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10 of 10 people found the following review helpful
5.0 out of 5 stars An excellent, thought-provoking book., 2 Sept. 2003
A final theory – an all-embracing explanation of the laws of nature – is the ultimate dream of science. Weinberg is optimistic that such a theory, rejected as a possibility by philosophers such as Popper, can indeed be unravelled. The book is underpinned by a description of the historical progression of knowledge about the laws of physics. Some of the description of quantum mechanics and other aspects of physics are heavy going for non-physicists such as myself. Those interested in Einstein’s theories and developments since will probably find this book full of interesting information in that regard. From my perspective the book is most important in the issues it raises and addresses relating to the philosophy of science. Weinberg shows a good understanding of philosophy, critically examining scientific method and questioning the relevance of philosophy to this methodology in the modern world. The obvious question to ask is whether a final theory can ever be reached. Weinberg provides an interesting case that it can – but I won’t spoil the fun by giving away his arguments here. The text is well written and easy to follow. I found this book an interesting and thought-provoking read, despite my lack of knowledge about physics. I recommend it as essential reading for anyone with an interest in the philosophy of science.
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4 of 5 people found the following review helpful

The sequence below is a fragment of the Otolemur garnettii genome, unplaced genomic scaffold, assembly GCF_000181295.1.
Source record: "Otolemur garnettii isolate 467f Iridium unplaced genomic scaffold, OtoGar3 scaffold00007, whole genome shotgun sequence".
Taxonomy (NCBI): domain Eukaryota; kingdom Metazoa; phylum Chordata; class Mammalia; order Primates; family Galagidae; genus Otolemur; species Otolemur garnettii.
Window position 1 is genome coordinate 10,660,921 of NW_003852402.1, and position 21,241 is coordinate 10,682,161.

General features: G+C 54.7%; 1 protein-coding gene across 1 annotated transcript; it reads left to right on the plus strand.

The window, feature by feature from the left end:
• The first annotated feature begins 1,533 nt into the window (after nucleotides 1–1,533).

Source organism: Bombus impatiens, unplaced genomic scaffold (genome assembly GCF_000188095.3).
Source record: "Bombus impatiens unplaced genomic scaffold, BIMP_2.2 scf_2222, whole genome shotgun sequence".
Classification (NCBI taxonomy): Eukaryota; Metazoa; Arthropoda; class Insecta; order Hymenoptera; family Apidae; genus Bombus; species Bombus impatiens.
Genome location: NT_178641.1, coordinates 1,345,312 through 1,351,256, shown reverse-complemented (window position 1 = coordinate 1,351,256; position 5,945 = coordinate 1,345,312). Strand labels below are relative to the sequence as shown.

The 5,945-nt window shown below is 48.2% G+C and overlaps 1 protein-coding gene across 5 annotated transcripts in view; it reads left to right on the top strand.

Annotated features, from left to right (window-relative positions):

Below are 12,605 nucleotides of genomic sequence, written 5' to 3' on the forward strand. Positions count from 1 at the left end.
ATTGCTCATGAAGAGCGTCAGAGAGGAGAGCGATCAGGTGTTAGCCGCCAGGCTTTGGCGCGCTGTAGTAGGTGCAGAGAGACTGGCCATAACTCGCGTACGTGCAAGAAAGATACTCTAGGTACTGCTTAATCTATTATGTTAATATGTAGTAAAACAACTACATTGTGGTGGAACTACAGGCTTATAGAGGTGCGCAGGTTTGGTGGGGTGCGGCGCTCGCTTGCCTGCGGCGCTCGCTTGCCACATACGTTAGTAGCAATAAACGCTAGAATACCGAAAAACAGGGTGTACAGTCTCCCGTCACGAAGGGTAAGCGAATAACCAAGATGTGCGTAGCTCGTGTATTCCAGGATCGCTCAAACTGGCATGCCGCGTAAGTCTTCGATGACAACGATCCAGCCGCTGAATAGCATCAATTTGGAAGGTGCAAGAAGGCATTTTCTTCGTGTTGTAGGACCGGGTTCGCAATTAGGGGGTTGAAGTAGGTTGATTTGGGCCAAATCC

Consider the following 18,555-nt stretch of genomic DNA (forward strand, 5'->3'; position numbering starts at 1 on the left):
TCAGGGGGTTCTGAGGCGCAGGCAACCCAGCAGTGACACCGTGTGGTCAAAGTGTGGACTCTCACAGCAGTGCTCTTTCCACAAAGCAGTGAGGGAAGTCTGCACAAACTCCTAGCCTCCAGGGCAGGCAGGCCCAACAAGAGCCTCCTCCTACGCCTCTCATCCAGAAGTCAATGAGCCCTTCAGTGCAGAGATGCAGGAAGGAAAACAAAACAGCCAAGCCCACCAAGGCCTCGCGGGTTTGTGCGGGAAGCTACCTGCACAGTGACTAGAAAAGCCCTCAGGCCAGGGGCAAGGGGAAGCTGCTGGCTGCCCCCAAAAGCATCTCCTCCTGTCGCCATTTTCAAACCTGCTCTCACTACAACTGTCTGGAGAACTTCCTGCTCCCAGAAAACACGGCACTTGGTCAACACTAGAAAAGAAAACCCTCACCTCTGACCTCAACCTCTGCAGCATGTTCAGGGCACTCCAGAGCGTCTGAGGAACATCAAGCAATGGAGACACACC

4.0 out of 5 stars Still dreaming after all these years, 2 Jun. 2011
Dr. Bojan Tunguz (Indiana, USA) - See all my reviews
Steven Weinberg is one of twentieth century's greatest theoretical physicists. He is one of the codiscoverers of the Electroweak Theory, an important piece of the puzzle that describes all of the fundamental forces of nature. He is also a very prolific writer, with several important textbooks and a few books that aim to popularize Physics and make it accessible to the general audience. The theme of this book is the long standing problem in Physics, and that is the one of unification of all forces under a single set of laws. Weinberg is as big of an authority on this subject as they come, as he has contributed and worked on various aspects of unification throughout his professional career. In this book he tries to explain what exactly is meant by "Final Theory." He is equally critical of opponents of this approach to science who deride it as overly reductionist, as he is of those who think that the discovery of final laws will in some way be the end of science. In some sense he is staking a middle ground between these two extremes.

This book was written in the years when the prospect of building the Superconducting Super Collider (SSC) was still tenable. SSC was supposed to be the largest particle collider in the world, and had it became operational it would have provided new data and insights into the mysteries of fundamental Physics. Or so we believed. Weinberg was one of the most prominent scientific proponents of this project, and he testified often in US Congress in its favor. Many of those encounters with politicians are discussed in this book. They provide a valuable and fascinating insight into how "big science" gets done. For one thing, scientific viability and value of any given project is only one of the important criteria that are considered when the pricetag for a project exceeds the entire budget of a small country. In the end SSC did not get the funding, and for better or worse our search for the ultimate laws of nature has since been almost exclusively a theoretical endeavor. This may change with the advent of Large Hadron Collider (LHC) in Switzerland, which is supposed to start taking data any moment now.